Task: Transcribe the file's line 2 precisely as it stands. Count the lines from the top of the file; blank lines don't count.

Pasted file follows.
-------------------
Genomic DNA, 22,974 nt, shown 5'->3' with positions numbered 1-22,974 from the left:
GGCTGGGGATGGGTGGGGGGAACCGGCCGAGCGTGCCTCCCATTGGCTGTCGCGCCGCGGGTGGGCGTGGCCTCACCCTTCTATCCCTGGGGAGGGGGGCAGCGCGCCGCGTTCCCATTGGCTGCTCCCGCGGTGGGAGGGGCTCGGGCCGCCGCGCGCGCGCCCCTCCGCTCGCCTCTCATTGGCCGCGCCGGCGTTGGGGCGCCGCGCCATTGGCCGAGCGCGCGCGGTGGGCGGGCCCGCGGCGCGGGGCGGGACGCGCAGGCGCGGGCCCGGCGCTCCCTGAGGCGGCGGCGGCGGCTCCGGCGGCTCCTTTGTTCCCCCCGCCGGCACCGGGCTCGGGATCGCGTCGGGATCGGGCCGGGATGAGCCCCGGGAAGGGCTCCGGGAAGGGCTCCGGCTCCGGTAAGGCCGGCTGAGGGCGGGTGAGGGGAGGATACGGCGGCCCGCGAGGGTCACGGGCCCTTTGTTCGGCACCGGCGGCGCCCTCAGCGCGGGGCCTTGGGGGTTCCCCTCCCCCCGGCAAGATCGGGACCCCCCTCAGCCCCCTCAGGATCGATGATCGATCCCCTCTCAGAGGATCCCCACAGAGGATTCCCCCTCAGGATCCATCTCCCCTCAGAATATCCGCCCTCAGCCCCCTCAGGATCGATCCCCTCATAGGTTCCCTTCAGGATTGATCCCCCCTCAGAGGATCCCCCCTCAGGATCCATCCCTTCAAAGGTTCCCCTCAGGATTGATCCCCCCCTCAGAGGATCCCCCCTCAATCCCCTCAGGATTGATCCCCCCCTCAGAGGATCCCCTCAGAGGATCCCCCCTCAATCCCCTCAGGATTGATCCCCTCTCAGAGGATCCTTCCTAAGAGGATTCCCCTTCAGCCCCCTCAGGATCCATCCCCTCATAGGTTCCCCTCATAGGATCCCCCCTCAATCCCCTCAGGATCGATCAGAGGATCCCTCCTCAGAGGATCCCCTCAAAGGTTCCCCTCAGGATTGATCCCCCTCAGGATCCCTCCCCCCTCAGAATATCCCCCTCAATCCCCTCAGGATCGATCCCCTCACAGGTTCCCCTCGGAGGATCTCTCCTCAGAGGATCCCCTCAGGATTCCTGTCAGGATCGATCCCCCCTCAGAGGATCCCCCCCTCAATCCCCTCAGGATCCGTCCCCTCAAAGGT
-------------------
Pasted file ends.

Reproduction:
GGCTGGGGATGGGTGGGGGGAACCGGCCGAGCGTGCCTCCCATTGGCTGTCGCGCCGCGGGTGGGCGTGGCCTCACCCTTCTATCCCTGGGGAGGGGGGCAGCGCGCCGCGTTCCCATTGGCTGCTCCCGCGGTGGGAGGGGCTCGGGCCGCCGCGCGCGCGCCCCTCCGCTCGCCTCTCATTGGCCGCGCCGGCGTTGGGGCGCCGCGCCATTGGCCGAGCGCGCGCGGTGGGCGGGCCCGCGGCGCGGGGCGGGACGCGCAGGCGCGGGCCCGGCGCTCCCTGAGGCGGCGGCGGCGGCTCCGGCGGCTCCTTTGTTCCCCCCGCCGGCACCGGGCTCGGGATCGCGTCGGGATCGGGCCGGGATGAGCCCCGGGAAGGGCTCCGGGAAGGGCTCCGGCTCCGGTAAGGCCGGCTGAGGGCGGGTGAGGGGAGGATACGGCGGCCCGCGAGGGTCACGGGCCCTTTGTTCGGCACCGGCGGCGCCCTCAGCGCGGGGCCTTGGGGGTTCCCCTCCCCCCGGCAAGATCGGGACCCCCCTCAGCCCCCTCAGGATCGATGATCGATCCCCTCTCAGAGGATCCCCACAGAGGATTCCCCCTCAGGATCCATCTCCCCTCAGAATATCCGCCCTCAGCCCCCTCAGGATCGATCCCCTCATAGGTTCCCTTCAGGATTGATCCCCCCTCAGAGGATCCCCCCTCAGGATCCATCCCTTCAAAGGTTCCCCTCAGGATTGATCCCCCCCTCAGAGGATCCCCCCTCAATCCCCTCAGGATTGATCCCCCCCTCAGAGGATCCCCTCAGAGGATCCCCCCTCAATCCCCTCAGGATTGATCCCCTCTCAGAGGATCCTTCCTAAGAGGATTCCCCTTCAGCCCCCTCAGGATCCATCCCCTCATAGGTTCCCCTCATAGGATCCCCCCTCAATCCCCTCAGGATCGATCAGAGGATCCCTCCTCAGAGGATCCCCTCAAAGGTTCCCCTCAGGATTGATCCCCCTCAGGATCCCTCCCCCCTCAGAATATCCCCCTCAATCCCCTCAGGATCGATCCCCTCACAGGTTCCCCTCGGAGGATCTCTCCTCAGAGGATCCCCTCAGGATTCCTGTCAGGATCGATCCCCCCTCAGAGGATCCCCCCCTCAATCCCCTCAGGATCCGTCCCCTCAAAGGT